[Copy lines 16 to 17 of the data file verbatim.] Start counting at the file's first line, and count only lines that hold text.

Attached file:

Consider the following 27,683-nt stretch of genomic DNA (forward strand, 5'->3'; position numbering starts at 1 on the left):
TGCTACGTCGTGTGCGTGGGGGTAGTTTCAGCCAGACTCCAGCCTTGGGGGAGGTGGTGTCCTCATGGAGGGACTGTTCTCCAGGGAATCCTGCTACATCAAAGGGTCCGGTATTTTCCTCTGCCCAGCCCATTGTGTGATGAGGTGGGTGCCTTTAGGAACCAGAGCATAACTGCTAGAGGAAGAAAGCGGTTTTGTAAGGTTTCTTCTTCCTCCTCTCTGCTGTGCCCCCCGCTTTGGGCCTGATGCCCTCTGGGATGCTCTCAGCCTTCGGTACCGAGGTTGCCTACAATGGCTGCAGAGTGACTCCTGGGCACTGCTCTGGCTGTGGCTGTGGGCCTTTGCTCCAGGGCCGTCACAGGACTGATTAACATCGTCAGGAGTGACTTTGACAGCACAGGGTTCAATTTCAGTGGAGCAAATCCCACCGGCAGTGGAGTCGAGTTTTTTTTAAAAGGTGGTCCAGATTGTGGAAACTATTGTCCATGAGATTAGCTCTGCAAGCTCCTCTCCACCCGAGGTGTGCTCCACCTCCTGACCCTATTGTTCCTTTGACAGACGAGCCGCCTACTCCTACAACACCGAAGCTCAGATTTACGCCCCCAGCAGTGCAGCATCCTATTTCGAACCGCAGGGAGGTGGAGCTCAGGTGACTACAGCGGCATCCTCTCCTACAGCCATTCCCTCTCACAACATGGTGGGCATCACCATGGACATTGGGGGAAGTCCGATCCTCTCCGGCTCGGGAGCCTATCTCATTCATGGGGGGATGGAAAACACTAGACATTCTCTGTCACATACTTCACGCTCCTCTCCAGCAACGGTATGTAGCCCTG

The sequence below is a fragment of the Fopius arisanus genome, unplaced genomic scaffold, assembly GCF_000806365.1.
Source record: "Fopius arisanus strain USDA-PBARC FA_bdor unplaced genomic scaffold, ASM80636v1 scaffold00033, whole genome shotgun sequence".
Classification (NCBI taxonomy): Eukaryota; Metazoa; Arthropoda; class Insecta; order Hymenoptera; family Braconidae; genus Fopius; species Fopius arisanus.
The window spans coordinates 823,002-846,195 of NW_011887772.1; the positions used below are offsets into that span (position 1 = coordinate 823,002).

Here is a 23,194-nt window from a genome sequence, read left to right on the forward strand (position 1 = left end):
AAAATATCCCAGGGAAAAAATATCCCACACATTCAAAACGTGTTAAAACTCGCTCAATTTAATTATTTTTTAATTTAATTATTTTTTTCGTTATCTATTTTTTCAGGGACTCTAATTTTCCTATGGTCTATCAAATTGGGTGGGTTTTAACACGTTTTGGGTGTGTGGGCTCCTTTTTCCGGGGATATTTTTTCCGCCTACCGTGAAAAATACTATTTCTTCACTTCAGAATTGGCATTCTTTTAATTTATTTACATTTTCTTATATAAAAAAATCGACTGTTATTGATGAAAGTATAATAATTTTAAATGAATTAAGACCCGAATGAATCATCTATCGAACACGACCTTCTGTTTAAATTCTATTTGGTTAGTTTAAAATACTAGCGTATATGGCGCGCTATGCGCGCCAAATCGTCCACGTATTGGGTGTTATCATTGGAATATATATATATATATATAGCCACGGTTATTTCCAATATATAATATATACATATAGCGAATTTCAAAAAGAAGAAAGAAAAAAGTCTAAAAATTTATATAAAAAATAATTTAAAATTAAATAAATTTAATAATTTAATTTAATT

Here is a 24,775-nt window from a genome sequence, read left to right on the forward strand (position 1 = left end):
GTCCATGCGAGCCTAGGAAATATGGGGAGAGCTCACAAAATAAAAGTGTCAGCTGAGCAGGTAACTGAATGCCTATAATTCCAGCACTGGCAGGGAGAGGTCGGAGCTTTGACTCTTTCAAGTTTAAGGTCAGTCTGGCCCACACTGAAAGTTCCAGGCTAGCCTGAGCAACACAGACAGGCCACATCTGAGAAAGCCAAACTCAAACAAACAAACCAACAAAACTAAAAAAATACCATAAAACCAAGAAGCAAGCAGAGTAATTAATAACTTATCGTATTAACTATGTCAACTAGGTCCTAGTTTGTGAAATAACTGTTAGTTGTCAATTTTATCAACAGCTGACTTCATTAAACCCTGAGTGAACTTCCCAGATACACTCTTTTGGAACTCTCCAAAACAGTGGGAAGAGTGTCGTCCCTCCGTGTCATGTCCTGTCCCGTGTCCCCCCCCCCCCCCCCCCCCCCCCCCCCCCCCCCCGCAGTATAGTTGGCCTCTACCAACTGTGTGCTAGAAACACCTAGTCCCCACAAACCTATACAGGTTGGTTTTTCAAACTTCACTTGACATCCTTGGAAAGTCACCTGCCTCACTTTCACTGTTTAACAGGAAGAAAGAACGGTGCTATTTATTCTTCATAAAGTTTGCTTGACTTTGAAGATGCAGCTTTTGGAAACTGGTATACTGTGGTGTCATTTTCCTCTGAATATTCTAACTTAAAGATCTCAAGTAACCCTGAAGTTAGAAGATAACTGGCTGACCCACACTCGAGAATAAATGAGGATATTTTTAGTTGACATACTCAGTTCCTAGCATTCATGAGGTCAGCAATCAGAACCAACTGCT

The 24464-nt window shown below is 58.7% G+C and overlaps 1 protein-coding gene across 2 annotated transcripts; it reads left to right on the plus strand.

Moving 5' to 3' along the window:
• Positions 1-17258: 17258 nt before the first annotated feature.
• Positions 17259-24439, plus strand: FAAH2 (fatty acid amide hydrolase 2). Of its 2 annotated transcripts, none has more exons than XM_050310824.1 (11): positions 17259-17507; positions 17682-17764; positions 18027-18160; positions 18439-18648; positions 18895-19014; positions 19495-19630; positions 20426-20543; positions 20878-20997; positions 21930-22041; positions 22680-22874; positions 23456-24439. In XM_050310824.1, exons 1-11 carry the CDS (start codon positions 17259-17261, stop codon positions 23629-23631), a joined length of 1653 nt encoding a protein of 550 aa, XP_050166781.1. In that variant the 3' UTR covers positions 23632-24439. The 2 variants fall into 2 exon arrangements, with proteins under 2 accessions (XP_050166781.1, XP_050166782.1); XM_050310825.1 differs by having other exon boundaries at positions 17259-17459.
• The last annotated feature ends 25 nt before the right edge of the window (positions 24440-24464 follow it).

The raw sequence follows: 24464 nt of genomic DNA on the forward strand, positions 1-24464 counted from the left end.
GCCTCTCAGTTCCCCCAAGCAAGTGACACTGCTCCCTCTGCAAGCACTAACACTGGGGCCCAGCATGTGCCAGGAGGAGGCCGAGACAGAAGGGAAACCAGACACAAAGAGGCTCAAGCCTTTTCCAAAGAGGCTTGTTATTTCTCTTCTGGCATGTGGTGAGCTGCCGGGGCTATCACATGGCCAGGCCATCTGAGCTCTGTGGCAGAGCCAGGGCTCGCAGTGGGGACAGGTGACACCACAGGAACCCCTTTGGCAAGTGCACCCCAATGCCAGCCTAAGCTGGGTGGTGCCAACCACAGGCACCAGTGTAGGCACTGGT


The raw sequence follows: 24464 nt of genomic DNA on the forward strand, positions 1-24464 counted from the left end.
GCCTCTCAGTTCCCCCAAGCAAGTGACACTGCTCCCTCTGCAAGCACTAACACTGGGGCCCAGCATGTGCCAGGAGGAGGCCGAGACAGAAGGGAAACCAGACACAAAGAGGCTCAAGCCTTTTCCAAAGAGGCTTGTTATTTCTCTTCTGGCATGTGGTGAGCTGCCGGGGCTATCACATGGCCAGGCCATCTGAGCTCTGTGGCAGAGCCAGGGCTCGCAGTGGGGACAGGTGACACCACAGGAACCCCTTTGGCAAGTGCACCCCAATGCCAGCCTAAGCTGGGTGGTGCCAACCACAGGCACCAGTGTAGGCACTGGT